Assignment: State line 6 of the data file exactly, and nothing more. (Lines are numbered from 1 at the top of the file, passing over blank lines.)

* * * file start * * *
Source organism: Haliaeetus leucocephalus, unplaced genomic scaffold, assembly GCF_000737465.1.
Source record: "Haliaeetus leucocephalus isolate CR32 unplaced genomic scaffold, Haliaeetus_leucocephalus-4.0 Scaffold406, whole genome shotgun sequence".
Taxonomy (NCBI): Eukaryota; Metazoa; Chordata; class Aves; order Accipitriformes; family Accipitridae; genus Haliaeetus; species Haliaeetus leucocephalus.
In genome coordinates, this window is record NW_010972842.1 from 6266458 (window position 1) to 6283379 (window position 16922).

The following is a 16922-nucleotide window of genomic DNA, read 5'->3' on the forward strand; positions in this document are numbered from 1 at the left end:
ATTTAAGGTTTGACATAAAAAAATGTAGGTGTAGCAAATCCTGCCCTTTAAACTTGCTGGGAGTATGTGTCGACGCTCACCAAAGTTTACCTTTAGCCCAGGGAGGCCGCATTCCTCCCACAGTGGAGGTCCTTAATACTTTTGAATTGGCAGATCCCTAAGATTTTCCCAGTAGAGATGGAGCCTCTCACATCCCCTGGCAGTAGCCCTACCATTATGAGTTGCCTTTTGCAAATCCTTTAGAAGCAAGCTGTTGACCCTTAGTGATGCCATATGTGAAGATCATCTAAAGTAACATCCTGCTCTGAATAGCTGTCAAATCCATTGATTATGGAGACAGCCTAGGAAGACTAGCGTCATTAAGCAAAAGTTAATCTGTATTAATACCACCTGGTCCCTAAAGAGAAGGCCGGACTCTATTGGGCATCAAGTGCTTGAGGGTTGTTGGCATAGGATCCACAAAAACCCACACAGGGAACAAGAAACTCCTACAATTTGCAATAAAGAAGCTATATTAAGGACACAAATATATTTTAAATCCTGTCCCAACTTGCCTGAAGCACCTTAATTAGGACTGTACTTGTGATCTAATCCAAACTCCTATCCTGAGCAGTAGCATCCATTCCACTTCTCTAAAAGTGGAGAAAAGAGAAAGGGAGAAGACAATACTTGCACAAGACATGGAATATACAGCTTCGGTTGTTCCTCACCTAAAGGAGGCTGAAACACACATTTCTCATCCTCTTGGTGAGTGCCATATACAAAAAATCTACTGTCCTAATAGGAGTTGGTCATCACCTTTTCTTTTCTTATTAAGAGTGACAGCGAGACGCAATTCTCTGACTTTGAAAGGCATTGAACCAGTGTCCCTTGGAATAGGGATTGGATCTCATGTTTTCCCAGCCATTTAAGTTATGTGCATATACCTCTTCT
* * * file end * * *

ATTTAAGGTTTGACATAAAAAAATGTAGGTGTAGCAAATCCTGCCCTTTAAACTTGCTGGGAGTATGTGTCGACGCTCACCAAAGTTTACCTTTAGCCCAGGGAGGCCGCATTCCTCCCACAGTGGAGGTCCTTAATACTTTTGAATTGGCAGATCCCTAAGATTTTCCCAGTAGAGATGGAGCCTCTCACATCCCCTGGCAGTAGCCCTACCATTATGAGTTGCCTTTTGCAAATCCTTTAGAAGCAAGCTGTTGACCCTTAGTGATGCCATATGTGAAGATCATCTAAAGTAACATCCTGCTCTGAATAGCTGTCAAATCCATTGATTATGGAGACAGCCTAGGAAGACTAGCGTCATTAAGCAAAAGTTAATCTGTATTAATACCACCTGGTCCCTAAAGAGAAGGCCGGACTCTATTGGGCATCAAGTGCTTGAGGGTTGTTGGCATAGGATCCACAAAAACCCACACAGGGAACAAGAAACTCCTACAATTTGCAATAAAGAAGCTATATTAAGGACACAAATATATTTTAAATCCTGTCCCAACTTGCCTGAAGCACCTTAATTAGGACTGTACTTGTGATCTAATCCAAACTCCTATCCTGAGCAGTAGCATCCATTCCACTTCTCTAAAAGTGGAGAAAAGAGAAAGGGAGAAGACAATACTTGCACAAGACATGGAATATACAGCTTCGGTTGTTCCTCACCTAAAGGAGGCTGAAACACACATTTCTCATCCTCTTGGTGAGTGCCATATACAAAAAATCTACTGTCCTAATAGGAGTTGGTCATCACCTTTTCTTTTCTTATTAAGAGTGACAGCGAGACGCAATTCTCTGACTTTGAAAGGCATTGAACCAGTGTCCCTTGGAATAGGGATTGGATCTCATGTTTTCCCAGCCATTTAAGTTATGTGCATATACCTCTTCT